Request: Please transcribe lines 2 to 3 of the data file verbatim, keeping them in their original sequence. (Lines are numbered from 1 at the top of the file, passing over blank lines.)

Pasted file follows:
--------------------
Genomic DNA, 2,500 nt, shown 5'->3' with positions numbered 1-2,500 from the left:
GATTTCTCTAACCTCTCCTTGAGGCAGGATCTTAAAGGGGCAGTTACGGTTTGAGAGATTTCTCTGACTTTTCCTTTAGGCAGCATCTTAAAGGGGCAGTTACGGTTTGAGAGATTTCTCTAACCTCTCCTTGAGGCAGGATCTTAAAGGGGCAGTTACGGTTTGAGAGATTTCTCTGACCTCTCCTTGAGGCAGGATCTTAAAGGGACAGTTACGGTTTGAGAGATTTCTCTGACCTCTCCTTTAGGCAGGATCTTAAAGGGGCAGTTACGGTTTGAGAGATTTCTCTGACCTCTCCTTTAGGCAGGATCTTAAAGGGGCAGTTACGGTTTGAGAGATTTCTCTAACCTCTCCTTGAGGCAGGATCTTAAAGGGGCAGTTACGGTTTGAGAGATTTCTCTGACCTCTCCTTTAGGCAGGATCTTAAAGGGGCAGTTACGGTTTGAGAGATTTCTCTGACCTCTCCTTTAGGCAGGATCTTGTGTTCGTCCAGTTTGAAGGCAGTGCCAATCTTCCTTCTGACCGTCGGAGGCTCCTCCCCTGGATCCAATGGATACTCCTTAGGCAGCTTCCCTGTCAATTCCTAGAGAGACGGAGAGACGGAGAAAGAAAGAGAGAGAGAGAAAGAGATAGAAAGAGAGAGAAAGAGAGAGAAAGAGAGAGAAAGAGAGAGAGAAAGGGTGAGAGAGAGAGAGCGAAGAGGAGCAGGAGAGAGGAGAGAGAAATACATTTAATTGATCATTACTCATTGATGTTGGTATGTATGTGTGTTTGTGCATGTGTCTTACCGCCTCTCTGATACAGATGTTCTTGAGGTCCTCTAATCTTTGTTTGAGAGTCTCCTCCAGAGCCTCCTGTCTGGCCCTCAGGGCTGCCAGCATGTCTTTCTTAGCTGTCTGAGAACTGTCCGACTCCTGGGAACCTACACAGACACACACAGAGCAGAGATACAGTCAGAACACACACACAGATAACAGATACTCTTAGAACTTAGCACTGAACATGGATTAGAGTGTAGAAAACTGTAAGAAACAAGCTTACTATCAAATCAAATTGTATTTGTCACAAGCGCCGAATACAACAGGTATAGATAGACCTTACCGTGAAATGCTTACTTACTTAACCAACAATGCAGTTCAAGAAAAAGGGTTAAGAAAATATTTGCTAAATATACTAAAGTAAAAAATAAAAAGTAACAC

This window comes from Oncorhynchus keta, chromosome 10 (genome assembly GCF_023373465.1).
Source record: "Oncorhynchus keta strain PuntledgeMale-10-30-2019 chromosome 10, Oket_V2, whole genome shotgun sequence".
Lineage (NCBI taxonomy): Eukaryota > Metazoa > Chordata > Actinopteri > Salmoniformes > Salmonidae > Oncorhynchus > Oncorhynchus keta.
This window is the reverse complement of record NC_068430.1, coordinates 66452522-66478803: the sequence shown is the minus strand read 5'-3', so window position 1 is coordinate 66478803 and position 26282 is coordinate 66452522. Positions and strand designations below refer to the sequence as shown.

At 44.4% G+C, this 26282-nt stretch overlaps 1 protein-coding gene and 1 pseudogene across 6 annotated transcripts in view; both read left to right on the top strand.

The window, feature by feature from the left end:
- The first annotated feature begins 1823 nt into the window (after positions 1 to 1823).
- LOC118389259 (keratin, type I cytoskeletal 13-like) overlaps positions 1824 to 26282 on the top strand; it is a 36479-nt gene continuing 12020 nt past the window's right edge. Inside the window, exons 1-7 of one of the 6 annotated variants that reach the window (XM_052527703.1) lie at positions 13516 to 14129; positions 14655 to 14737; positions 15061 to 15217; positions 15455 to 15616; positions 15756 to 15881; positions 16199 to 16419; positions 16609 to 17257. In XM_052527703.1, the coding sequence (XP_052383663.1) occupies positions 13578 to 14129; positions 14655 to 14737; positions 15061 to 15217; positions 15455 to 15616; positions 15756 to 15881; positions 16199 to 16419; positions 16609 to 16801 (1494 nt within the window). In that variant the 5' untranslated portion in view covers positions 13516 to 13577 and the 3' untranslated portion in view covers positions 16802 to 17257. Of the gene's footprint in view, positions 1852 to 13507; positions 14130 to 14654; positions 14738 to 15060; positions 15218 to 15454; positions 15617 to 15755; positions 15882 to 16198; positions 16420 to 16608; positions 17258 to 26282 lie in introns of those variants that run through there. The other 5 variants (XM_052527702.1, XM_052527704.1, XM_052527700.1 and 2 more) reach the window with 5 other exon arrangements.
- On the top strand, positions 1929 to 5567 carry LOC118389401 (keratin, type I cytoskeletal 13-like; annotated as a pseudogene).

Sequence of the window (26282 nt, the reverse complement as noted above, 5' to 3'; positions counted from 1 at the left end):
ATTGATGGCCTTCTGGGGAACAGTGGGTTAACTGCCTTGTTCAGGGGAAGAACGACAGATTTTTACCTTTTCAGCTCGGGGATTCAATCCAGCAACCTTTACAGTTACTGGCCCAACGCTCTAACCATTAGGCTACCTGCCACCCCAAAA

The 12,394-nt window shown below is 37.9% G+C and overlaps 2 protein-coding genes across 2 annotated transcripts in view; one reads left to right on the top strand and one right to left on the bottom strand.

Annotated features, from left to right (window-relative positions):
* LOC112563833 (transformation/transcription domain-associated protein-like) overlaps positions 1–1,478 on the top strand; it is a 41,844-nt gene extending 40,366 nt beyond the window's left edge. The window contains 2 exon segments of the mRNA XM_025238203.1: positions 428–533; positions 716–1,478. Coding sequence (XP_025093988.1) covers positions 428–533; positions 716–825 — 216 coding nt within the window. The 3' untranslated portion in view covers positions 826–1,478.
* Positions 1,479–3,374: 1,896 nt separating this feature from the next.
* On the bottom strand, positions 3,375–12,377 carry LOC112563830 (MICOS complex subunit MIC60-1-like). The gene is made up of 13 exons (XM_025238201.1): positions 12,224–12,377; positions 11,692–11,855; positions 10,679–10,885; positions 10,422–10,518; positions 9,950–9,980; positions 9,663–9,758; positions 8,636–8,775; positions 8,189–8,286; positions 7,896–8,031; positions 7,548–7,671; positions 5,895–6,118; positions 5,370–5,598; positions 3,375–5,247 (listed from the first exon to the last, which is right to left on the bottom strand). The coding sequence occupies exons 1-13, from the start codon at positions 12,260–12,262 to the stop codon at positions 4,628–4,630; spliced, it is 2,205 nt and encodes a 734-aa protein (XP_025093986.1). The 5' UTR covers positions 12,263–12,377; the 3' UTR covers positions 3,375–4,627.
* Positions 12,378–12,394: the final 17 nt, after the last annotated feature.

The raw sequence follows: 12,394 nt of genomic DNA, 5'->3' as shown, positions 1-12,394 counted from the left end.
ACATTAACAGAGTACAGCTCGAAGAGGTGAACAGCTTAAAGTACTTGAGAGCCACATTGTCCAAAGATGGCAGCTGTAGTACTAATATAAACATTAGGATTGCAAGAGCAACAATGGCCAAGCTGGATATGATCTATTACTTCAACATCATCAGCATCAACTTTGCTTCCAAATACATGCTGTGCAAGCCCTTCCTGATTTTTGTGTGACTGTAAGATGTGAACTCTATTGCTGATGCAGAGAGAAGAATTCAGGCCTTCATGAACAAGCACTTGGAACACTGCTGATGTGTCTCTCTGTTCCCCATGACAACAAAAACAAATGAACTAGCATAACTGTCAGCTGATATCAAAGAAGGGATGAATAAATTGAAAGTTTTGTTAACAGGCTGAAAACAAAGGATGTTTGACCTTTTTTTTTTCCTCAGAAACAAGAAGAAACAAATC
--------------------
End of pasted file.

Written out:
GATTTCTCTAACCTCTCCTTGAGGCAGGATCTTAAAGGGGCAGTTACGGTTTGAGAGATTTCTCTGACTTTTCCTTTAGGCAGCATCTTAAAGGGGCAGTTACGGTTTGAGAGATTTCTCTAACCTCTCCTTGAGGCAGGATCTTAAAGGGGCAGTTACGGTTTGAGAGATTTCTCTGACCTCTCCTTGAGGCAGGATCTTAAAGGGACAGTTACGGTTTGAGAGATTTCTCTGACCTCTCCTTTAGGCAGGATCTTAAAGGGGCAGTTACGGTTTGAGAGATTTCTCTGACCTCTCCTTTAGGCAGGATCTTAAAGGGGCAGTTACGGTTTGAGAGATTTCTCTAACCTCTCCTTGAGGCAGGATCTTAAAGGGGCAGTTACGGTTTGAGAGATTTCTCTGACCTCTCCTTTAGGCAGGATCTTAAAGGGGCAGTTACGGTTTGAGAGATTTCTCTGACCTCTCCTTTAGGCAGGATCTTGTGTTCGTCCAGTTTGAAGGCAGTGCCAATCTTCCTTCTGACCGTCGGAGGCTCCTCCCCTGGATCCAATGGATACTCCTTAGGCAGCTTCCCTGTCAATTCCTAGAGAGACGGAGAGACGGAGAAAGAAAGAGAGAGAGAGAAAGAGATAGAAAGAGAGAGAAAGAGAGAGAAAGAGAGAGAAAGAGAGAGAGAAAGGGTGAGAGAGAGAGAGCGAAGAGGAGCAGGAGAGAGGAGAGAGAAATACATTTAATTGATCATTACTCATTGATGTTGGTATGTATGTGTGTTTGTGCATGTGTCTTACCGCCTCTCTGATACAGATGTTCTTGAGGTCCTCTAATCTTTGTTTGAGAGTCTCCTCCAGAGCCTCCTGTCTGGCCCTCAGGGCTGCCAGCATGTCTTTCTTAGCTGTCTGAGAACTGTCCGACTCCTGGGAACCTACACAGACACACACAGAGCAGAGATACAGTCAGAACACACACACAGATAACAGATACTCTTAGAACTTAGCACTGAACATGGATTAGAGTGTAGAAAACTGTAAGAAACAAGCTTACTATCAAATCAAATTGTATTTGTCACAAGCGCCGAATACAACAGGTATAGATAGACCTTACCGTGAAATGCTTACTTACTTAACCAACAATGCAGTTCAAGAAAAAGGGTTAAGAAAATATTTGCTAAATATACTAAAGTAAAAAATAAAAAGTAACAC

This window comes from Oncorhynchus keta, chromosome 10 (genome assembly GCF_023373465.1).